While McAree, Lawler and system tech John Sulek were flying the P.A., Frink and stage manager David Riley kept busy setting the stage. “Riley, who has been Joni Mitchell’s guitar tech for some years, was given several hats to wear,” recalls Frink. In addition to setting up the drums, the bass amp and a Yamaha piano fitted with a Helpinstill, Riley set out all of the music stands for the orchestra and also acted as music librarian. “We traveled with not only all our mics and stands but also the chairs and music stands and music stand lights for the orchestra,” says Frink. “It was a hard decision, but we decided it was better to bring those ourselves than to rely on a local vendor.”
CLIP MICS FOR STRINGSFOH engineer McAree knew that he wanted to use Schoeps condenser mics for the area mics in the orchestra, but he also wanted to be able to boost instruments and sections as needed. The Both Sides Now CD features a fairly active mix, and album co-producer and tour musical director Larry Klein had made it clear that he wanted to capture the sound of the record, so McAree set to work to find a mic package that included clip-on mics that could be mounted on individual string instruments.
“Putting the mic kit together was a trip, in terms of who’s got them and wasn’t already committed,” says Mc-Aree. “We knew we wanted Schoeps and some Neumanns, so it was a matter of finding them all from one supplier at the right price.” In the end, a Canadian company called Euro Classic Sound BV supplied all the mics, which included about 16-S5V clip mics from New Jersey-based AMT. “The clip mic has a gooseneck and a clamp that clamps onto the instrument,” explains McAree. Different-sized clamps allow the mics to be clamped to the body of the instrument, rather than the tailpiece. “As soon as you clip something to the tailpiece, you deaden the sound of the instrument,” comments McAree. “The short gooseneck allows you to point the mic element where you want it. We had clips on the section leaders and maybe another one or two in each section.”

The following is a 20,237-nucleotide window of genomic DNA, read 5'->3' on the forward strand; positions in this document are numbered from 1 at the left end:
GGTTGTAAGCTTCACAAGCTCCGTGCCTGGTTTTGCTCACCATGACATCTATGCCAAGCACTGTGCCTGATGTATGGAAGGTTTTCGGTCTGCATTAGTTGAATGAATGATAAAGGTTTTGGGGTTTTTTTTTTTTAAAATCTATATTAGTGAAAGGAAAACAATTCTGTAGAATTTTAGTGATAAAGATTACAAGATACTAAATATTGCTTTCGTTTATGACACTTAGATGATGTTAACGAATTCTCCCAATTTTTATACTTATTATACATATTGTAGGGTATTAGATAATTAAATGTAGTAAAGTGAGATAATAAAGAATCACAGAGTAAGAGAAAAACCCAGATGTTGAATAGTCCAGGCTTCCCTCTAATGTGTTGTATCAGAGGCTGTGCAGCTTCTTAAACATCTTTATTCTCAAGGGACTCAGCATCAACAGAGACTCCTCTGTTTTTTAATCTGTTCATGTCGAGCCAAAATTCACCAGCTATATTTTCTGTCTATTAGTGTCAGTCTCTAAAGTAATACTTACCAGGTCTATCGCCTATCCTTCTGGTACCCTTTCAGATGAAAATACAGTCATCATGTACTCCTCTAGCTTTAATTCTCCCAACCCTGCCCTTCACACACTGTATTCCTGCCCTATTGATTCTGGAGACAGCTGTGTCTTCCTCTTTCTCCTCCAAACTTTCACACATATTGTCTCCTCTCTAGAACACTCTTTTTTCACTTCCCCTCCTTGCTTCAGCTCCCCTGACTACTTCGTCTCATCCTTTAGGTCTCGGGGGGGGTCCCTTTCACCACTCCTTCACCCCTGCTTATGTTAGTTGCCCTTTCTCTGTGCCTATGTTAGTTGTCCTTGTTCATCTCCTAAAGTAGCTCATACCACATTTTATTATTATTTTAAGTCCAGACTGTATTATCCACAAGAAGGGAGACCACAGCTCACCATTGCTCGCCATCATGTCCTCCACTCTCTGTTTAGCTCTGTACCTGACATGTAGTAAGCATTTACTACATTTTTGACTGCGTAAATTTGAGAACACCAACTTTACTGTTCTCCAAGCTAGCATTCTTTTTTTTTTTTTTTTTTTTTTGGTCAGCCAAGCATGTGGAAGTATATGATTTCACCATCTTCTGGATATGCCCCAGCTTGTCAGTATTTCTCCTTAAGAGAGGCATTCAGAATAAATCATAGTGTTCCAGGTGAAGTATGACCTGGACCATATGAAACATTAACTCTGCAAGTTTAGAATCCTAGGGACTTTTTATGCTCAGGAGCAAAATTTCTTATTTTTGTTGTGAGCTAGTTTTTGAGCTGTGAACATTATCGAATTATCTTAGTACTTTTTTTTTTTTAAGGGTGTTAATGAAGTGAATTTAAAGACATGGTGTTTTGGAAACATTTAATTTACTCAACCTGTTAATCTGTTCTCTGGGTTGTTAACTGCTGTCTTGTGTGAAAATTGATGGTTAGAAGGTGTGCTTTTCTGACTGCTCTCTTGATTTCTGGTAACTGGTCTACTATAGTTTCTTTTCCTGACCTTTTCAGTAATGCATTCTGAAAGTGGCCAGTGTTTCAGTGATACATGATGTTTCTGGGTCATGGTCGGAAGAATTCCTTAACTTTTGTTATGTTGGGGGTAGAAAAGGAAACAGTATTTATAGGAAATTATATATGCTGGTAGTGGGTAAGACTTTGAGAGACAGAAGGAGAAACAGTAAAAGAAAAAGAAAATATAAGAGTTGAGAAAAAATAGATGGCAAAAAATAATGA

“Rather than the more conservative traditional area miking, we actually got quite carried away with the input list,” says Frink. “There was a mic on virtually every music stand.” For area string mics, McAree used Schoeps CMC-5Us with MK4 and MK41 capsules. Neumann TLM103s were assigned to the acoustic bass, saxophone and trumpet solo mics, while the trumpets and trombones got Neumann KM184s. Drum overheads were Neumann TLM193s, while the rest of the kit was miked with Shure SM91 and Beta 52 models on the kick, Shure Beta 98s on toms and a KM184 for hi-hat. The snare got two mics, an SM57 for sticks and a KM184 for brush work.
To capture a realistic piano sound, McAree installed Helpinstill bars in the Yamaha grand (which traveled to every gig with the rest of the band gear) and ran the six Helpinstill bars through a BSS Soundweb “to clean it up.” McAree also used a Shure VP88 stereo mic taped to a short piece of aluminum and laid across the struts of the harp, under the lid on the short stick. After some unsuccessful experiments in rehearsal with DIs, it was discovered that bassist Chuck Berghofer owned an Avalon preamp, and that, in combination with a microphone, provided the sound McAree was looking for. Finally, for Mitchell’s vocal, McAree selected Audix’s new cardioid condenser vocal mic, the VX-10.